Take the 2-minute tour ×
Stack Overflow is a question and answer site for professional and enthusiast programmers. It's 100% free, no registration required.

So, this might be a little bit messy for me to explain, but here it goes.

I have, what i think are, numbers stored in core data and i am trying to convert them into strings so that i can use them as labels for table cells, maybe dumb but please bear with me.

I pump the core data items into an array and am trying to get them back out, i run a FOR loop and use this code to make a number for each item.

NSNumber *num = [arr objectAtIndex:i];

When i run, i get no errors and if i log them i get everything returned as expected. However, if i run this afterwards program force quits.

NSString *myOutput = [num stringValue];

I believe it is because what ever i actually have and am pulling out is not really a number therefore it cannot be made into a string using stringValue, anyone know a way to test for what an object is? Maybe using NSLog some how?

Also side question. In a FOR loop where i create objects I need to remember to release them each time the loop is run correct?

Thanks so much!

share|improve this question
Can you post the code of the loop? There might be a memory issue. –  taskinoor Jun 8 '11 at 17:50
First of all, a crash log would help. Where is your second line of code w.r.t to the first? And you don't need to release num as it is not retained. –  Deepak Danduprolu Jun 8 '11 at 17:50

3 Answers 3

up vote 2 down vote accepted

There's a few ways of checking what objects contain or whether they are of a certain type; either the

[myObject class];

check - if you break on a line after it you can see the class. With your NSNumber though, it will either be a number or have nothing inside it, ie

if (myNSNumber != nil)
    // then it must hold a value

Finally, there is this test - also perfectly viable:

if ([myProbableStringObject isKindOfClass:[NSString class]])
    // then let's do something with it

Also yes - you should release objects created in your for loop for best memory management and code efficiency. Hope this helps :)

share|improve this answer
Awesome! Ok now it tells me that my so called number is a _PFCachedNumber, but if i create a different NSNumber with a more solid value, numberWithInt:10, it tells me it is a NSCFNumber, is there a way to turn a cached number into a NSCFNumber? –  James Dunay Jun 8 '11 at 18:30
Sounds like a problem... page file cached number at a guess. After a quick lookup, sounds like the number is not being copied or set properly - the guy on this link reported the same error, may be worth a glance. stackoverflow.com/questions/4422105/no-hit-on-if-statement Also, can you show/tell us where you create the original array that you want to copy and where your copy code is placed? –  Luke Jun 8 '11 at 18:44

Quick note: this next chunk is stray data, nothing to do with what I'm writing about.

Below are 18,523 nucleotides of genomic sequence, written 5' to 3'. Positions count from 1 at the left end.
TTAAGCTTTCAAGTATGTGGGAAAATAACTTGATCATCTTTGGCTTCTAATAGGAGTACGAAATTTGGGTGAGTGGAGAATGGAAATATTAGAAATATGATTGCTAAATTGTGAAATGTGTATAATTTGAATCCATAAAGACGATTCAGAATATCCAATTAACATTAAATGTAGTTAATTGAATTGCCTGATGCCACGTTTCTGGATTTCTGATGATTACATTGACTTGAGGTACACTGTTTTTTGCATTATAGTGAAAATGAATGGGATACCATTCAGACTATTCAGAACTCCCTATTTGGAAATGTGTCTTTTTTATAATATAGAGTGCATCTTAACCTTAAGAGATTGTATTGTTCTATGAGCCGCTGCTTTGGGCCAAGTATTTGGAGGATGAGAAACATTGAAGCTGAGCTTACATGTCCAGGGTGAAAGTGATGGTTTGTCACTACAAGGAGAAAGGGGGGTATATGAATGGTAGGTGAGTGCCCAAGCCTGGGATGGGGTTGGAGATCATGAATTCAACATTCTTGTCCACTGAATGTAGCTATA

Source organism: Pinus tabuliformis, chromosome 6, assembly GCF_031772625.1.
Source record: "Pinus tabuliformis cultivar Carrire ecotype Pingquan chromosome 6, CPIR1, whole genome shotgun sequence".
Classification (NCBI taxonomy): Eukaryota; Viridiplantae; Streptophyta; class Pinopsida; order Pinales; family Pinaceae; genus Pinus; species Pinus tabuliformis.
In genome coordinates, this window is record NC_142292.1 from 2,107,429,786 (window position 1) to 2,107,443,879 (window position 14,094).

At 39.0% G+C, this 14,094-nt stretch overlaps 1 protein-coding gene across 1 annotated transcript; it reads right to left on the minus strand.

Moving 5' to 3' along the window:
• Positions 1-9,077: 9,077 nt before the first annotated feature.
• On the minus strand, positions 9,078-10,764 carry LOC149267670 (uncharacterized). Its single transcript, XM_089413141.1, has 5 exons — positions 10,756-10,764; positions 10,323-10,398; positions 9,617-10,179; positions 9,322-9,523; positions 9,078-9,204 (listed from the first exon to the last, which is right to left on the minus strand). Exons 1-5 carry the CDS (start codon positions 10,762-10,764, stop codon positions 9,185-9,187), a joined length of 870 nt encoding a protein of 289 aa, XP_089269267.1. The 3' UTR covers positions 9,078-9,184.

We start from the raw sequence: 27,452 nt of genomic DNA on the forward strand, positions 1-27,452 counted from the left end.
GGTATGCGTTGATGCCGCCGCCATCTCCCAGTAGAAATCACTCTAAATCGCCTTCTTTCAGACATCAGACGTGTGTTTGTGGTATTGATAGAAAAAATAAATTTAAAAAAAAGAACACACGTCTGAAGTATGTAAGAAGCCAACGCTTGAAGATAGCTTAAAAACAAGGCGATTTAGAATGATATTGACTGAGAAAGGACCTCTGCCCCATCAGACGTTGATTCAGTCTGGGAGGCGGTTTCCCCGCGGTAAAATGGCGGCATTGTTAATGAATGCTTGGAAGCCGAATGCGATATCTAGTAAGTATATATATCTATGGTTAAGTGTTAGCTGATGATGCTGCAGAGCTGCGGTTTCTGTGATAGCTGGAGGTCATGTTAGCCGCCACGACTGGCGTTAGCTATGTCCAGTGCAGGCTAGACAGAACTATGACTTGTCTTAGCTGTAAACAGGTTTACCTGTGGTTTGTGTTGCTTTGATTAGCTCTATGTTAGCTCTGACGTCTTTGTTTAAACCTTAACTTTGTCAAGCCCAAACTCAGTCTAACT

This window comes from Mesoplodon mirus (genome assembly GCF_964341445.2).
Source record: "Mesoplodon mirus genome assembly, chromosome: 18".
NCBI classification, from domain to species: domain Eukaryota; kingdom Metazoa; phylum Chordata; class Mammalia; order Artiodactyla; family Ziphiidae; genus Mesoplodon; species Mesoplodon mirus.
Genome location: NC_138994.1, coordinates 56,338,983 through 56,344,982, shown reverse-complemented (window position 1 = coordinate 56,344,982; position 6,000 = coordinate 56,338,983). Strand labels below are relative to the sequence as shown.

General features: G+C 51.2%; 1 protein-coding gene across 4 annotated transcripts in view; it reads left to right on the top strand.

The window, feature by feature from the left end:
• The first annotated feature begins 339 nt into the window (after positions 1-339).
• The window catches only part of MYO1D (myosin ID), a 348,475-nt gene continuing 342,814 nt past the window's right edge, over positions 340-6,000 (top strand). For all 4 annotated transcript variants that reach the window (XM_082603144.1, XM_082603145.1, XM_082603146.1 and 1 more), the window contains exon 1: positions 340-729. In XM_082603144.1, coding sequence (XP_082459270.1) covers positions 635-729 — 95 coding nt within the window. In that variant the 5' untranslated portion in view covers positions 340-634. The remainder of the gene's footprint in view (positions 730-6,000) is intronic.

Ok so after some investigation, i have found out the following, my numbers entered into Core data are given as true NSNumbers, but when i retrieve them they are given back as _PFCachedNumbers, i cant imagine this is standard with how little on google there is for it. I made a new question here if you feel like taking a look. –  James Dunay Jun 8 '11 at 19:58
Will do :) Glad to know of your outcome. Feel free to accept one of the answers if you can too - points for all. –  Luke Jun 8 '11 at 20:03

You might try using:

NSLog( @"It is a '%@'", [[arr objectAtIndex:i] class] );

I think it should tell you what you want to know.

share|improve this answer

Everything that comes out an attribute of a managedObject is an object. There are no scalar values. Any numerical data is wrapped in a NSNumber instance.

I think the cause of your crash is more prosaic. If you put this variable assignment:

NSNumber *num = [arr objectAtIndex:i];

... inside the for-loop then num will be scoped only to the inside of the loop. Once the loop complete num will disappear.

Your crash is most likely caused by trying to access num after the loop completes. Simple move the declaration of num outside the loop like so:

NSNumber *num; for (something;something++;something

... then this line:

NSString *myOutput = [num stringValue];

... will set myOutput to the value of num in the last iteration.

share|improve this answer

Your Answer


By posting your answer, you agree to the privacy policy and terms of service.

Not the answer you're looking for? Browse other questions tagged or ask your own question.